Everyday Metaphors

Less Is More

Less is more – what does this mean, and why does it work?

A conceptual metaphor, or in other words: the connection between a source and a target is very often based on co- and re-occuring correlations in experience. An illustrative and classic example of a conceptual metaphor that emerged from correlations in experience is the orientational metaphor MORE IS UP and consequentially LESS IS DOWN (Lakoff/Johnson 2003: 15ff., 19ff., Kövecses 2002: 69f., Grady 1999: 81, 86f.)

Imagine a container with fluid. The more fluid filled in the container, the higher the level of fluid will rise. Logically, less fluid results in a lower level. In other words, the level of fluid goes up with more and down with less fluid. This simple interconnection of quantity and verticality results from recurring everyday experiences like the one described above. When we talk about high taxes, low prices, and the unemployment going up or down we chose adequate metaphorical linguistic expressions that prove we always consider MORE IS UP and LESS IS DOWN.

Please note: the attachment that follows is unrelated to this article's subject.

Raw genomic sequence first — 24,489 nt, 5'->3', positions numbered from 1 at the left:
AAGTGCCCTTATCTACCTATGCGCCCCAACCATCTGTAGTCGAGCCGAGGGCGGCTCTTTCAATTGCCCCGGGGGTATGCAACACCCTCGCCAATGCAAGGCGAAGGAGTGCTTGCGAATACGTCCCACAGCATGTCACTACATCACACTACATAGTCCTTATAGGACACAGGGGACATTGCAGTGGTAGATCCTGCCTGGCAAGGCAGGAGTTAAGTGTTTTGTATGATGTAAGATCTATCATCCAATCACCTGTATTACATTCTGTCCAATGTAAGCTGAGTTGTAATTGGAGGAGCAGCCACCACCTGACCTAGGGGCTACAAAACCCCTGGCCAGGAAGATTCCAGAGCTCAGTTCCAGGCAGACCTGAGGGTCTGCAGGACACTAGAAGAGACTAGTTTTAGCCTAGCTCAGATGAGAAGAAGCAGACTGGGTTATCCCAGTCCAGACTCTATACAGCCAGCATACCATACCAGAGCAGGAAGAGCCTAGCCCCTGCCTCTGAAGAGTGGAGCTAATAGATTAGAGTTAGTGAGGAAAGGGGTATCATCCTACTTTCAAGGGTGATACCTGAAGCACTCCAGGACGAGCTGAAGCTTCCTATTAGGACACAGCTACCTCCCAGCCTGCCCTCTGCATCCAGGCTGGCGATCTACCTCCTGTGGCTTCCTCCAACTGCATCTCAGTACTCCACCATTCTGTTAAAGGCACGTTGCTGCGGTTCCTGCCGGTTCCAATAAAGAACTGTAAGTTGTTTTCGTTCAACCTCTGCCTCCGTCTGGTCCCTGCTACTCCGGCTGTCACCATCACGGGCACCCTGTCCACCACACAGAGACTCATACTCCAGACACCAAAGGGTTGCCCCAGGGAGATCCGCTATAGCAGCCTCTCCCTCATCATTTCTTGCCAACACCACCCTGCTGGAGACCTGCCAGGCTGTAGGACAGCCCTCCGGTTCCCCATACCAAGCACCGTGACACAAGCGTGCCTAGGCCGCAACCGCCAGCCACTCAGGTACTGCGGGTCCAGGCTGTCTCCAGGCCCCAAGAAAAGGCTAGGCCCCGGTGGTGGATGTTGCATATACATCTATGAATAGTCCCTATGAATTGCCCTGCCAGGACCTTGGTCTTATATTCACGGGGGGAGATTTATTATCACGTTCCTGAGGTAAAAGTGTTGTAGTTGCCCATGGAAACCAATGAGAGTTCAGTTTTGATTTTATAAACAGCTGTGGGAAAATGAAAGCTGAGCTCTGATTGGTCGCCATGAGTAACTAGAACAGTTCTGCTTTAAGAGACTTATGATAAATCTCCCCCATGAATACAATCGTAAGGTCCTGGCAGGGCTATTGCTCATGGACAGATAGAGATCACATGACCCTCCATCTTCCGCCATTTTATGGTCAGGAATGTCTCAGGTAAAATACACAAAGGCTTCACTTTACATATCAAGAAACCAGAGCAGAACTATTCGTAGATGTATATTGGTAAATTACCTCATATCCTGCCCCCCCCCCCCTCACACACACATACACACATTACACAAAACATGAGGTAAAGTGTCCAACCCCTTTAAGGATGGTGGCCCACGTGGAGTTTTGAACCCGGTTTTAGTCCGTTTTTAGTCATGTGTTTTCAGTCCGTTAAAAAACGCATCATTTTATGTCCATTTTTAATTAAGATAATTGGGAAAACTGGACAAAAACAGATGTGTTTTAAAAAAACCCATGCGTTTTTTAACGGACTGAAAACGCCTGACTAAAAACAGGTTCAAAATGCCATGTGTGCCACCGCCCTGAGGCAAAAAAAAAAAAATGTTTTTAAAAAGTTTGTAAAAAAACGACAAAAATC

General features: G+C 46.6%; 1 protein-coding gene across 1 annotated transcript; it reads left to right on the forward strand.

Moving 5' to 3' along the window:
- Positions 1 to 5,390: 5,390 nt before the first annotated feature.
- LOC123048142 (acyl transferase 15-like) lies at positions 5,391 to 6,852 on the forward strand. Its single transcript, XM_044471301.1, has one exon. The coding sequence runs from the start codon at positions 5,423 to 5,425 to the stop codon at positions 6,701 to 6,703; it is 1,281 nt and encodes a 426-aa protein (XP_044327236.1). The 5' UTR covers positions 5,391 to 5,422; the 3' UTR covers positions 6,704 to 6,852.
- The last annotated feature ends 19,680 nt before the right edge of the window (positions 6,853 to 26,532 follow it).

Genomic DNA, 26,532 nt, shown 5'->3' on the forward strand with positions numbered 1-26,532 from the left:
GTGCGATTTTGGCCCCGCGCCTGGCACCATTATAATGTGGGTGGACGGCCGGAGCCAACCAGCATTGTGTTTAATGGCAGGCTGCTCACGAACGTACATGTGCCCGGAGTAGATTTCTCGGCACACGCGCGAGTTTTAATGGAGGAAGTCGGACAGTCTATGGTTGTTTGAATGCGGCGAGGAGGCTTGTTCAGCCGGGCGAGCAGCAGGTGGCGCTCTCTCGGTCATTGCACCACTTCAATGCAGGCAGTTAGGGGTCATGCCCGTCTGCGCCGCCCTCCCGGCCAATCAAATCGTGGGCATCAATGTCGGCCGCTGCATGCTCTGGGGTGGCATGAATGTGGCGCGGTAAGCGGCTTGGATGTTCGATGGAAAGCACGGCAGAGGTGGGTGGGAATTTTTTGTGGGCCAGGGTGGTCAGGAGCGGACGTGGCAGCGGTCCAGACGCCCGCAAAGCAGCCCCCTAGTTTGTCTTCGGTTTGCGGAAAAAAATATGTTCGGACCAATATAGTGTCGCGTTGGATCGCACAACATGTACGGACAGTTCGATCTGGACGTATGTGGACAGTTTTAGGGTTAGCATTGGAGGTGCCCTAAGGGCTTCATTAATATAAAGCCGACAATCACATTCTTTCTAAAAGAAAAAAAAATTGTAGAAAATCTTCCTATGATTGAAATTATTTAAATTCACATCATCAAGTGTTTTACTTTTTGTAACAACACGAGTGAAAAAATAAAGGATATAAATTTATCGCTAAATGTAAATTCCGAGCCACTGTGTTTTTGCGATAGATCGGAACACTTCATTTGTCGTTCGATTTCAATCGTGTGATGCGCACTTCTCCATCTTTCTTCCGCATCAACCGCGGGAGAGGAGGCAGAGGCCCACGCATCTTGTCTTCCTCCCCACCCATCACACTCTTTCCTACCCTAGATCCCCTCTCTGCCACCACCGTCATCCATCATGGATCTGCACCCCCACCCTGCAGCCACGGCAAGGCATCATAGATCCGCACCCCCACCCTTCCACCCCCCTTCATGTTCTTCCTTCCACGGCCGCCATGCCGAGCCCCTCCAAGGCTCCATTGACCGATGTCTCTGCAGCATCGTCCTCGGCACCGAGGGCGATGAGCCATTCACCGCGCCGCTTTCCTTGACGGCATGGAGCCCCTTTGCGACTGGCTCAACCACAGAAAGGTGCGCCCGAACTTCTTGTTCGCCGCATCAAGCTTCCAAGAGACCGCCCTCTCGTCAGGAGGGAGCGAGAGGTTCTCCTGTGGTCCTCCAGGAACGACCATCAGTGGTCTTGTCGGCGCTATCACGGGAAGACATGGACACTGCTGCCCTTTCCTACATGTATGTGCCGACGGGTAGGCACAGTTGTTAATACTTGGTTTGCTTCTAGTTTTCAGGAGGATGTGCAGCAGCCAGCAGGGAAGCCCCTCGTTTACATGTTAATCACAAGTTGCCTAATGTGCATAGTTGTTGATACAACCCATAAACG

Finally, less is more can only be understood with our conceptualization of quantity and verticality. We intuitively recognize the intended paradoxical effect because due to our conceptualization less and more appear contradictory. This saying can only achieve the desired effect – recommending a minimalist style – since through recurring experiences we correlate rising quantity with vertical elevation (and the other way around). Consequently these conceptual  metaphors are pervasive in everyday life and form our thinking.

Stay tuned 🙂



Grady, Joseph E. 1999. A Typology of Motivation for Conceptual Metaphor: Correlation vs. Resemblance. Metaphor in Cognitive Linguistics, Raymond Gibbs & Gerard Steen (Eds), 79-100. Amsterdam: Benjamins.

Kövecses, Zoltán. 2002. Metaphor: A Practical Introduction. Oxford: Oxford UP.

Lakoff, George & Mark Johnson. 2003. Metaphors We Live By, ex. Edn. Chicago: Chicago UP.